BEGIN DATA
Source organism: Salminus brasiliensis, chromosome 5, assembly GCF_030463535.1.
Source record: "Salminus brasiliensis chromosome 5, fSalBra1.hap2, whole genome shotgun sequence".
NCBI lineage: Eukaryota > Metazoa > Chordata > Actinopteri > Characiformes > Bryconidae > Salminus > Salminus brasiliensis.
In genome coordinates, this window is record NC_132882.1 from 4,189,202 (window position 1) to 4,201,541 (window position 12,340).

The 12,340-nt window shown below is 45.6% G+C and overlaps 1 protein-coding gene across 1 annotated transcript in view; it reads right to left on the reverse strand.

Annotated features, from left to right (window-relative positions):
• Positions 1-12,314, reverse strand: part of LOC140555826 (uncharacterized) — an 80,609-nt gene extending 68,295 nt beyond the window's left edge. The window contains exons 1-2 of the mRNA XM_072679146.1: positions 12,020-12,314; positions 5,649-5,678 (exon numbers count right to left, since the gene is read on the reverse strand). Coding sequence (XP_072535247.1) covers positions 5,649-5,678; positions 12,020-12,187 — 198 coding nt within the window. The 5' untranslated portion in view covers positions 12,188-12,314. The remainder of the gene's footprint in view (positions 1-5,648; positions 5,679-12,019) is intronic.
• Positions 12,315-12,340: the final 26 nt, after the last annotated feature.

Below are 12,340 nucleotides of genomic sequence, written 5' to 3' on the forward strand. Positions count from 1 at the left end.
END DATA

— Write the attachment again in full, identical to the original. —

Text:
Source organism: Salminus brasiliensis, chromosome 5, assembly GCF_030463535.1.
Source record: "Salminus brasiliensis chromosome 5, fSalBra1.hap2, whole genome shotgun sequence".
NCBI lineage: Eukaryota > Metazoa > Chordata > Actinopteri > Characiformes > Bryconidae > Salminus > Salminus brasiliensis.
In genome coordinates, this window is record NC_132882.1 from 4,189,202 (window position 1) to 4,201,541 (window position 12,340).

The 12,340-nt window shown below is 45.6% G+C and overlaps 1 protein-coding gene across 1 annotated transcript in view; it reads right to left on the reverse strand.

Annotated features, from left to right (window-relative positions):
• Positions 1-12,314, reverse strand: part of LOC140555826 (uncharacterized) — an 80,609-nt gene extending 68,295 nt beyond the window's left edge. The window contains exons 1-2 of the mRNA XM_072679146.1: positions 12,020-12,314; positions 5,649-5,678 (exon numbers count right to left, since the gene is read on the reverse strand). Coding sequence (XP_072535247.1) covers positions 5,649-5,678; positions 12,020-12,187 — 198 coding nt within the window. The 5' untranslated portion in view covers positions 12,188-12,314. The remainder of the gene's footprint in view (positions 1-5,648; positions 5,679-12,019) is intronic.
• Positions 12,315-12,340: the final 26 nt, after the last annotated feature.

Below are 12,340 nucleotides of genomic sequence, written 5' to 3' on the forward strand. Positions count from 1 at the left end.